The mission bay extends the full length and width under the Chinook capable flight deck. It features a stern ramp capable to accommodate a launch and recovery system capable to operate with high sea state and heavy payloads, including both unmanned surface and underwater vehicles. The mission bay is also accessible from lateral doors and from the same stern ramp by vehicles or containerized modules. A tunnel running under the hangar provides access to the amidship underneath area where an elevator allows the containerized payload to be transferred onto the deck space. Released images show this amidship area accommodating containers and drones, as payload example.

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With modularity at its core, BAE Systems has worked with specialist equipment handlers who helped in optimising the movement of containerised capabilities in the challenging maritime domain, to design a flexible deck space that can accommodate over 20 Twenty-foot Equivalent Unit (TEU) containers. BAE Systems has been working with SH Defence to provide modularized capabilities through the Cube system in order to satisfy the rapid re-role requirements at the heart of the ship design.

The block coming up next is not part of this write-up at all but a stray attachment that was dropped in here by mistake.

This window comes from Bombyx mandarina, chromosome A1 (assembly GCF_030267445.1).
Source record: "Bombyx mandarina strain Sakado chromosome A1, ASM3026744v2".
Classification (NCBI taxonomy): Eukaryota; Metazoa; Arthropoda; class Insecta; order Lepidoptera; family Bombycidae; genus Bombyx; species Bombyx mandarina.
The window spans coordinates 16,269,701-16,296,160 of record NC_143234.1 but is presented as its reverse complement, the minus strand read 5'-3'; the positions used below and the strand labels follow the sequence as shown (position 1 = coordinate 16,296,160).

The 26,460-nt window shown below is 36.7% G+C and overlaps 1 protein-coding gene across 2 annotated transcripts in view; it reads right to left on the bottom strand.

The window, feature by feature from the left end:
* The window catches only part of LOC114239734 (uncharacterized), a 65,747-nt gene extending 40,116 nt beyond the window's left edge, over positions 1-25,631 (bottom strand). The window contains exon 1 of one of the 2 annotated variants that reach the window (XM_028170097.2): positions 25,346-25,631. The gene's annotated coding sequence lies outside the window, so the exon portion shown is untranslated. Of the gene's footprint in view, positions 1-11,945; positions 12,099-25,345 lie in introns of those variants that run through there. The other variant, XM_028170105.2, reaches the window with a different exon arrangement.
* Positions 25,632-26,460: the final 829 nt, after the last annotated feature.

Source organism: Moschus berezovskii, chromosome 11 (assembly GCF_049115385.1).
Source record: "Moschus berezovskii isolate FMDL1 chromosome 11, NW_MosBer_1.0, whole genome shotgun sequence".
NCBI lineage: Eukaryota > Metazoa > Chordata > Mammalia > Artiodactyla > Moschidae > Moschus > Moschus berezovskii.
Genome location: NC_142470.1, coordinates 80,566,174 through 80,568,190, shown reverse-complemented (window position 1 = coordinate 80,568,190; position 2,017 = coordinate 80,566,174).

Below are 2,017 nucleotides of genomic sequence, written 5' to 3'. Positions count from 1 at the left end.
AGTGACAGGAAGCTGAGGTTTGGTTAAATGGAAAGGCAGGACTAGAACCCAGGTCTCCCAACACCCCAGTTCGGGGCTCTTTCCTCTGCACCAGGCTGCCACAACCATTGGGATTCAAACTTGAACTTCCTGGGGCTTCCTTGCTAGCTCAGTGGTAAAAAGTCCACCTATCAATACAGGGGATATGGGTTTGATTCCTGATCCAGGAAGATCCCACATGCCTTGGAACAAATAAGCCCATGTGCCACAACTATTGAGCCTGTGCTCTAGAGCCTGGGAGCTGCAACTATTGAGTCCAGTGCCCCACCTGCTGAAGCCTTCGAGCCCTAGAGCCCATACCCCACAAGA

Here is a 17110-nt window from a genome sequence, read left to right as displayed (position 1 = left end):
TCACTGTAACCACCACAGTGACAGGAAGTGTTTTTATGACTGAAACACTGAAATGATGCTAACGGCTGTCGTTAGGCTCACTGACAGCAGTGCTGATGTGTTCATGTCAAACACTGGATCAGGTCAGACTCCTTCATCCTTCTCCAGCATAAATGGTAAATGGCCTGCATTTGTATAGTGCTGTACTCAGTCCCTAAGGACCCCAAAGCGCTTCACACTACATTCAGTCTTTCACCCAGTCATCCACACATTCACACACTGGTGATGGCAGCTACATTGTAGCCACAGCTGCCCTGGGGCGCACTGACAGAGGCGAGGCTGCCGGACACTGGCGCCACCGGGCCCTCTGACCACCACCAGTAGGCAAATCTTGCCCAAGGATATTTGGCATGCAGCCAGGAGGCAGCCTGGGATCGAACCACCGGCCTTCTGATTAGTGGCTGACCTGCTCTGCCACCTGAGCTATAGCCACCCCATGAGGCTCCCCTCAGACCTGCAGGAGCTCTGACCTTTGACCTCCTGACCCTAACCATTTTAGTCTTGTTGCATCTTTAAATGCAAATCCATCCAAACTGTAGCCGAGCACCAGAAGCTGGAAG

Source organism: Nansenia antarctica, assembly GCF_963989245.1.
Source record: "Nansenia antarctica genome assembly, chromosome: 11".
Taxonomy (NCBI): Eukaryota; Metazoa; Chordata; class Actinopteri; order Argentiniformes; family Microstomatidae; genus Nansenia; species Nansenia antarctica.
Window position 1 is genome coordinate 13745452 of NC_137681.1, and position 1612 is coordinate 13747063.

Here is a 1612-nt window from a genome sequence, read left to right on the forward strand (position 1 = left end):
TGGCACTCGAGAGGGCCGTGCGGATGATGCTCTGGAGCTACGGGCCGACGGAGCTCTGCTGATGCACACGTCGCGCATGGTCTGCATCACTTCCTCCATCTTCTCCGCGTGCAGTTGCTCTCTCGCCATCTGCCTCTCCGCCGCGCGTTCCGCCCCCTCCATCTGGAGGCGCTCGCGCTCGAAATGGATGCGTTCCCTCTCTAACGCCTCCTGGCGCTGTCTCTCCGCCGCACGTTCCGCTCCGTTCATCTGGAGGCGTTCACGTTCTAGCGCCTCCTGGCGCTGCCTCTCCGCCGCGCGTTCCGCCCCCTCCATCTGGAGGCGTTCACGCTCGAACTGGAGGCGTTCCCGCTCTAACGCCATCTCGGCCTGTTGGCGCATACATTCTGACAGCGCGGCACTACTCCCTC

Instead of vesting capabilities in single platforms, where utility and functions are fixed, the Maritime Operating Concept (MarOpC) highlights that the Royal Navy will distribute capabilities in interchangeable modules such as PODS (Persistent Operational Deployment System). “This increased distribution possible through modular systems enables rapid configuration, increases operational effect and presents the adversaries with more dilemmas,” the same publication highlights.

The four boats bays, two on each side of the ship, are equipped with conventional davits and together with the mission bay can accommodate a range of RHIBs and uncrewed surface and underwater craft. The ship model was showed with a Steller Systems unmanned vehicle. The Royal Marine’s Future Commando Force issued a tender in September 2022 to demonstrate a full-scale prototype of a multi-payload, low-signature, long-endurance uncrewed and subsurface vessel (USSV). This will be able to transit on the surface at speed, quickly transitioning sub-surface for covert delivery of capabilities. According to the BAE Systems representative, the mission bay will allow to accommodate autonomous boats carrying the ARCIMS (Atlas Elektronik Remote Combined Influence Minesweeping System), as well as underwater vehicles such as the Herne XLUUV (Extra Large Unmanned Underwater Vehicle),under development by BAE Systems, also showed in model during the exhibition.